We distributed a two-page, 20-item paper survey to students of the University of Missouri School of Medicine (MU SOM) class of 2015 at the end of an informational session on extracurricular activities during orientation week. Completed surveys were collected the same day. This project was approved by the University of Missouri Health Sciences Institutional Review Board. The survey consisted of five main categories of questions: general demographics, intended type and place of medical specialty, opinions about the importance of medical education opportunities, and the importance of medical school characteristics in applying to and attending MU SOM. General demographic information included age (continuous), sexual orientation (six choices: gay, lesbian, bisexual, heterosexual or straight, don’t know/not sure, and other), race (five choices: Black or African American, Asian, White, American Indian or Alaska Native, and Native Hawaiian or Other Pacific Islander), gender (two choices: man and woman), marital status (five choices: single, married or in a married-like partnership, divorced, separated or widowed), Missouri-resident status (dichotomous: yes or no), transgender or transsexual status (three choices: yes transgender, yes transsexual and no), and ethnicity as hispanic or latino/a (dichotomous: yes or no). Questions regarding intended medical specialties and geographic areas of practice were open-ended and included a checkbox for “I have no idea”. Educational experiences offered at MU SOM (simulated-patient encounters, the STEP program which partners seniors in the community with medical students, rural medicine opportunities and experiences, MedZou Clinic, and research opportunities between preclinical years and within the MD/PhD program) were rated on a five-point Likert-type scale from very important to not at all important. Factors that influenced the students’ decision to apply to or attend MU SOM (10 characteristics: general reputation of MU, research reputation of MU, interviews and meetings with faculty and/or administrators, advice of students, geographic location of MU, financial considerations, MedZou Clinic opportunities, Problem Based Learning (PBL) curriculum, advice of parents or family members, and advice of premedical advisors) were rated on a five-point Likert-type scale from “very important” to “not at all important”. In addition, the option “no idea/don’t know” was available.
We used descriptive statistics (frequencies, mean, and 95% confidence intervals [CIs]) to describe responses that measured demographic characteristics, educational experiences, and factors that influenced students’ decisions to apply to and attend MU SOM.
We grouped the two responses highest on the Likert-type importance scale (“very important” and “important”) into one category as “important.” Participants who checked more than one answer choice for race were categorized as “multiracial”, and we reported all students who identified with any non-white answer choice as “non-white.”
Two MU SOM pre-admittance programs guarantee medical school admission to exemplary high school and undergraduate students. These students underwent a different application and interview process. Therefore, all students who responded as applying to only one medical school (n = 23) were excluded from data analysis involving factors that influenced students’ decision to apply to or attend MU SOM.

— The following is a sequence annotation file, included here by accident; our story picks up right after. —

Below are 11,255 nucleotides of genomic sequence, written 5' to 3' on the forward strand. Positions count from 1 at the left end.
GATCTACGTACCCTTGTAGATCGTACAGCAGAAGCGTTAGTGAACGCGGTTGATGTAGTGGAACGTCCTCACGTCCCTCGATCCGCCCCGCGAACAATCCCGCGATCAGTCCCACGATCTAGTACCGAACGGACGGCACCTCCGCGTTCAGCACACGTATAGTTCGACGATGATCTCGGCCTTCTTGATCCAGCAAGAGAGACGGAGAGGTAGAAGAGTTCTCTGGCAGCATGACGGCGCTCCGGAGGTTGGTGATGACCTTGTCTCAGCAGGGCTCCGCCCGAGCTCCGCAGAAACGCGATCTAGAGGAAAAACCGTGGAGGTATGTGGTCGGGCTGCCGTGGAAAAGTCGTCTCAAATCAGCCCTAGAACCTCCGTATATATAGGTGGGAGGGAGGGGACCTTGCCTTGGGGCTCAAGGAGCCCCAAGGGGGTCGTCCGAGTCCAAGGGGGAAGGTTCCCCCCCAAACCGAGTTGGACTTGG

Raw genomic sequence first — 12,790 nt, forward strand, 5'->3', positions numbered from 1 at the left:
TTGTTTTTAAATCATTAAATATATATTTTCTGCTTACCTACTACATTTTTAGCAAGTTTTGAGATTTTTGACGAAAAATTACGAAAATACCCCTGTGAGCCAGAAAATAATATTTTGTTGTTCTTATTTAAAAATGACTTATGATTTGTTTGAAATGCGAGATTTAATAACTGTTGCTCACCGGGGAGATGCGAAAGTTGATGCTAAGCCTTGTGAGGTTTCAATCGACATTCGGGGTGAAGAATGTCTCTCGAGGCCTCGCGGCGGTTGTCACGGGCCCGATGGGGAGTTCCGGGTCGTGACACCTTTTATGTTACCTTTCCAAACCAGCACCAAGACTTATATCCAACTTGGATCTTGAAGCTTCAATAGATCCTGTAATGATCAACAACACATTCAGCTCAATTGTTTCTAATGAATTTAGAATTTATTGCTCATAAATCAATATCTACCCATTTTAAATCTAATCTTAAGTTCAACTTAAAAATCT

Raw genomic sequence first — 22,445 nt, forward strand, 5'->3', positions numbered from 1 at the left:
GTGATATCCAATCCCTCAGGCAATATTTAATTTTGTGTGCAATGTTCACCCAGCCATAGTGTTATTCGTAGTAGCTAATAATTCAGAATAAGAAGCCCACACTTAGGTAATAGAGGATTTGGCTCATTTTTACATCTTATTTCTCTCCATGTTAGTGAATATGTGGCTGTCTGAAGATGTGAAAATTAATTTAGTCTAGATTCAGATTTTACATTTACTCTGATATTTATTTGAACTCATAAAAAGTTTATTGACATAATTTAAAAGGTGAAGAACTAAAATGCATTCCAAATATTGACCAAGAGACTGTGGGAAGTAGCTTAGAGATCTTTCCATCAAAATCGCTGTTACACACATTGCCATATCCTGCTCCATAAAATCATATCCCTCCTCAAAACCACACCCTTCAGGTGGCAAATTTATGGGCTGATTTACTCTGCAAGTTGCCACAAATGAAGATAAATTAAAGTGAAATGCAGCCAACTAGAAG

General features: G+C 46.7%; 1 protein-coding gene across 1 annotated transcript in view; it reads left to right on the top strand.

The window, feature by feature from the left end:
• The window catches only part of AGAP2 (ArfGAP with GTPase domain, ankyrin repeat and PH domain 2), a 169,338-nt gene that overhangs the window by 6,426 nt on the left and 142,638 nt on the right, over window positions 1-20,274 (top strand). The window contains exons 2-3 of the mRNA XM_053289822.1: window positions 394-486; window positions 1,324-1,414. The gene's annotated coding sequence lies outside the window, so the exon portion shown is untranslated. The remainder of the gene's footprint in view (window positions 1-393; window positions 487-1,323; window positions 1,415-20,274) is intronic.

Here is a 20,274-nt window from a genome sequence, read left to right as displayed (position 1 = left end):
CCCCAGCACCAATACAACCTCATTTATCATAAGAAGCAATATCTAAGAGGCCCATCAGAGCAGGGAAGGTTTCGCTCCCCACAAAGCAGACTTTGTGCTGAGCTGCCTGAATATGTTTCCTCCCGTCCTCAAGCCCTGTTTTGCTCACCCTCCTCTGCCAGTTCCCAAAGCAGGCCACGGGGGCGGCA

A total of 104 students participated in the study (100% participation proportion). The ages of respondents ranged from 20 to 36 years, with an average of 23.5 years. Of the respondents, 52 reported as male, 52 as female, and none reported as transgender or transsexual. Less than10 students self-identified as a sexual or gender minority. The sample included 85 white students and 19 non-white students. Additionally, 88 students classified themselves as a Missouri resident and 16 as a non-Missouri resident. Of the five anticipated medical education experiences, a majority of students identified simulated-patient encounters and MedZou Clinic (94% and 81%, respectively) as important. The other three experiences had substantially fewer students considering them important (range, 34% to 42%). Of the ten factors in the decision to apply to MU SOM, the majority of students reported the PBL curriculum, financial considerations, and the general reputation of MU SOM important (86%, 84%, and 77% of students, respectively). The majority of students reported these same three factors important in their decision to attend MU SOM (89%, 79%, and 78%, respectively).
While approximately half of the students ranked MedZou Clinic important in their decision to apply to (48%) and attend (53%) MU SOM, substantial differences were observed when these data were evaluated according to race, gender, and Missouri-resident status. For students who self-identified as “white”, less than half reported MedZou as important in their decision to apply to (45%; 95% CI, 33 to 58) and attend (48%; 95% CI, 36 to 61) MU SOM. In contrast, more than half of “non-white” students reported MedZou important to their choice to apply (60%; 95% CI, 32 to 88) and attend (71%; 95% CI, 44 to 98). While less than half of the males considered MedZou important in their decision to apply to (39%; 95% CI, 24 to 54) and attend (49%; 95% CI, 33 to 64) MU SOM, over half of the females reported MedZou important in their decision to apply (59%; 95% CI, 43 to 76) and attend (57%; 95% CI, 40 to 74). Approximately half of Missouri residents considered MedZou important in their decision to apply to (46%; 95% CI, 34 to 59) and attend (50%; 95% CI, 37 to 63) MU SOM, but two-thirds of non-Missouri residents considered MedZou important in their decision to apply (64%; 95% CI, 36 to 93) and attend (71%; 95% CI, 44 to 98).